Having already failed, the Rio Olympics may now succeed

Paulo Sotero – The Financial Times, 07/25/2016

Desfile olímpico de alunos da rede municipal do Rio

A um ano dos Jogos Rio 2016, alunos e professores da rede municipal, participam de desfile olímpico no Parque Madureira, na zona norte da cidade (Tânia Rêgo/Agência Brasil)

Judging by media reports and official statements, this year’s Summer Olympics in Rio de Janeiro were a flop well before the August 5 opening ceremony. But if history is any guide, the games stand a reasonable chance of being seeing as satisfactory by the time the estimated 10,000 participating athletes return home. Whether it’s the Olympics in Athens, Beijing, London and Sochi or the soccer World Cup in South Africa and Brazil, a disaster-to-success reversal has been the standard narrative of all recent major global sporting events.

The Rio Olympics, the first to take place in South America, may yet turn out to be a special case. With the threat of a terrorist attack seen as a real possibility after the July 21 arrests of 10 Brazilians identified by local authorities as sympathisers of the so-called Islamic State, the only catastrophes that can be discarded are hurricanes, earthquakes and tsunamis, which are rare on the Atlantic coast of South America.

Most forms of man-made disaster, including pollution, pestilence, engineering failure, crime, massive corruption, recession and political meltdown have hit Rio and Brazil as city and country raced against the clock to make final preparation for the games. Ample and mostly fair coverage of bad news by the local press was, as expected, amplified by the international media.

The foul state of the waters in parts of Guanabara Bay and Lagoa Rodrigo de Freitas, where some of the nautical events are scheduled to take place, and the Zika virus epidemic, have led doctors from around the world to call for a suspension of the games. A few renowned Olympians said they would stay away. In June, Rio’s acting governor declared a state of “public calamity” in order to free $800m in federal funds urgently needed to complete public works connecting Olympic venues, finish construction of housing for athletes and pay late salaries to public servants, including policemen. To dramatise the situation, some police officers staged a demonstration at Rio’s international airport welcoming visitors to “hell”.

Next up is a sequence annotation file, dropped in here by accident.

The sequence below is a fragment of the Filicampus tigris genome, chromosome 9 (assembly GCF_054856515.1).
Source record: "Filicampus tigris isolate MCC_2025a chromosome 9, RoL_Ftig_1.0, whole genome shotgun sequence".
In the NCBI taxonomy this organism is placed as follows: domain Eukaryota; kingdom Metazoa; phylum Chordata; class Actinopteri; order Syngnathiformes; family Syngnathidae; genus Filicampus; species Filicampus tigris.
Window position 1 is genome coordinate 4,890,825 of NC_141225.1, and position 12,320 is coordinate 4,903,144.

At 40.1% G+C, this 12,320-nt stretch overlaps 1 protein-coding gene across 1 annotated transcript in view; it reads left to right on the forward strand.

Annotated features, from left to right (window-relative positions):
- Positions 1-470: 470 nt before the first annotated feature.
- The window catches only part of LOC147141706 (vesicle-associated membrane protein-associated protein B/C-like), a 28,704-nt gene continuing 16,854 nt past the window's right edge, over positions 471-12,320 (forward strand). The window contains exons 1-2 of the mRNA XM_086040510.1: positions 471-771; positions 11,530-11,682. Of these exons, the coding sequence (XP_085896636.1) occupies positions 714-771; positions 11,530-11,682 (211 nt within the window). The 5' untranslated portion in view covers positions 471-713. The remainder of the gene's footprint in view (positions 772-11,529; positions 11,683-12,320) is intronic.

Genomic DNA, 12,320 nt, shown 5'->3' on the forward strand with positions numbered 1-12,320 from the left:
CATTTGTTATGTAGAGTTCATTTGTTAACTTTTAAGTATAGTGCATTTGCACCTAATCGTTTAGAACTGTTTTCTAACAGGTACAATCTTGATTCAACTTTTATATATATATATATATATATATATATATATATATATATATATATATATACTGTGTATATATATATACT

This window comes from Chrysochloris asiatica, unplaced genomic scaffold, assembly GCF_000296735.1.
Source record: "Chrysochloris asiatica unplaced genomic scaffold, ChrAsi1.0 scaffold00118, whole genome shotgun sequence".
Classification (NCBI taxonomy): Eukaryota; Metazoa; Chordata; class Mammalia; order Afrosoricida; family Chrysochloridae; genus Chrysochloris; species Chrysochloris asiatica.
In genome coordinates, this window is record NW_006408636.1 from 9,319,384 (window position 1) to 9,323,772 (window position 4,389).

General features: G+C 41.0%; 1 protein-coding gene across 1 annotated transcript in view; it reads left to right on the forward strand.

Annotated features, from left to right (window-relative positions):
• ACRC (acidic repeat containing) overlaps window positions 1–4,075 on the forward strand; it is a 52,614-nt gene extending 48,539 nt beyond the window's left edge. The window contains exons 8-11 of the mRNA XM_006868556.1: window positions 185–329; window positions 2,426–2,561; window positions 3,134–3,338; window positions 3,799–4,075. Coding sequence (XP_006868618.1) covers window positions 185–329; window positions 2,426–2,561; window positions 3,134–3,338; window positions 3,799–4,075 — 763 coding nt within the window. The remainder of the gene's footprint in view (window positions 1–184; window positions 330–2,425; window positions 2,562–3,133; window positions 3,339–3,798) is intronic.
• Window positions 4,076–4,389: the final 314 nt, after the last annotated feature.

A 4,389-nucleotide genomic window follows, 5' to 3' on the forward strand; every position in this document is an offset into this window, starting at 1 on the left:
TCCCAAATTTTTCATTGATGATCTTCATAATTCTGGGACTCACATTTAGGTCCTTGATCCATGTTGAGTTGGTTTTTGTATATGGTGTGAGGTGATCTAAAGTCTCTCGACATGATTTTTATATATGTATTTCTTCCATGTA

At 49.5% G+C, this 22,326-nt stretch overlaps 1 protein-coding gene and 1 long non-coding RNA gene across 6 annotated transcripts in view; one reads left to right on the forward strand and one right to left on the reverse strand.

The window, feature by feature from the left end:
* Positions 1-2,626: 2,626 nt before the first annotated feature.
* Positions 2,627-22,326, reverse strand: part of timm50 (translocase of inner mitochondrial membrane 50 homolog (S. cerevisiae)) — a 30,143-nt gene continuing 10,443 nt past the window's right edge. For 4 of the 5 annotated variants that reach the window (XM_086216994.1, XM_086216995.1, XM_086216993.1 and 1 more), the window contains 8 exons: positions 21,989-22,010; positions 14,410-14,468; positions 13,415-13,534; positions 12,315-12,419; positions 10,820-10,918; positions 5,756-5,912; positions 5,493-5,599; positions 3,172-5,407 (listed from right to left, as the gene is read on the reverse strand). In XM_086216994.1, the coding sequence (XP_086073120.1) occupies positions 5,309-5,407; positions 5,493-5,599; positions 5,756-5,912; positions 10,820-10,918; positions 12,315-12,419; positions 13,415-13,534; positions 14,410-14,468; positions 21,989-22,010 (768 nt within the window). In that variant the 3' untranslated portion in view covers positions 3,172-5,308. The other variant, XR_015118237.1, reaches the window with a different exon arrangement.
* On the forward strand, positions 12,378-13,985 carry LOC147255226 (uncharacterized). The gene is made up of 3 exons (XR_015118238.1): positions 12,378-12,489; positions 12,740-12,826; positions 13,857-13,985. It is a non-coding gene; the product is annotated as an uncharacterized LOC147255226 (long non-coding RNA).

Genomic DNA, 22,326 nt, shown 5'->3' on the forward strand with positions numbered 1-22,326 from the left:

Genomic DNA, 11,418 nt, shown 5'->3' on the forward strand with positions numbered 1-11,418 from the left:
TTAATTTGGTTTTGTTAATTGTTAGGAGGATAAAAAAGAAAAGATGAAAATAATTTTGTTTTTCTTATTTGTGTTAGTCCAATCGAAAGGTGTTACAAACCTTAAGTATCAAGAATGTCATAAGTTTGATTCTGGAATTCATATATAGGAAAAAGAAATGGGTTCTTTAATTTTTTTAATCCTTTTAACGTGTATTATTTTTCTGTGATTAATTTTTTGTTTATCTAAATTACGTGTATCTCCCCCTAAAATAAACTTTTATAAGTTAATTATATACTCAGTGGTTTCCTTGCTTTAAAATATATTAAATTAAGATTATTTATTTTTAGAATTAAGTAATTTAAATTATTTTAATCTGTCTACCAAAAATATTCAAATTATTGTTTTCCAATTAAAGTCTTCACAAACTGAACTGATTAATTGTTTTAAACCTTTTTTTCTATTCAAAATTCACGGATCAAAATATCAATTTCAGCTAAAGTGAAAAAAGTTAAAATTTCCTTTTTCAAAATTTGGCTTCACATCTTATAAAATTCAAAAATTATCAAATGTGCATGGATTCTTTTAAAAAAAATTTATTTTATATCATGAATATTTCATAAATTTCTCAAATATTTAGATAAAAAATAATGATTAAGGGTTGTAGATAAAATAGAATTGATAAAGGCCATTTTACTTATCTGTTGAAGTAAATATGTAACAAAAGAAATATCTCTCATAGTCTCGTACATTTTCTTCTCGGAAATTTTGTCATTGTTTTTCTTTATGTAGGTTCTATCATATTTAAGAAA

Although violence in general and violence against women have trended down in recent years, the group rape of a young woman and the invasion of a public hospital by a narco gang to free a traffic boss have kept crime in the headlines. In mid-June, Rio’s mayor, Eduardo Paes, said in an interview with CNN that Rio’s police, controlled by the state government and not by him, were doing a “terrible” job. A few days later he said, quite accurately, that “the Rio Olympics are a missed opportunity” for Brazil to showcase itself on the global stage as a rising power.

That is what former president Luiz Inácio Lula da Silva had in mind when he travelled to London in 2009 to lobby the International Olympic Committee to award this year’s games to Brazil. Today Lula is a diminished if not disgraced politician. He faces two federal criminal investigations and is manoeuvring to stay out of jail. In mid July, the former president was indicted by the attorney general for attempting to obstruct a federal investigation on a massive corruption scandal involving state oil giant Petrobras, which is headquartered in Rio. Exposed in 2014, the Petrobras case has added fuel to a governance crisis that has crippled Brazil’s public finances, compromised investors and public confidence in the economy and thrown the country into its worst recession in a century. Seen as the economic disaster’s architect, Lula’s successor and protégée, Dilma Rousseff, was suspended in April by the House of Representatives and will likely be removed from office at the conclusion of her impeachment trial in the Senate in the weeks following the Olympics closing ceremony.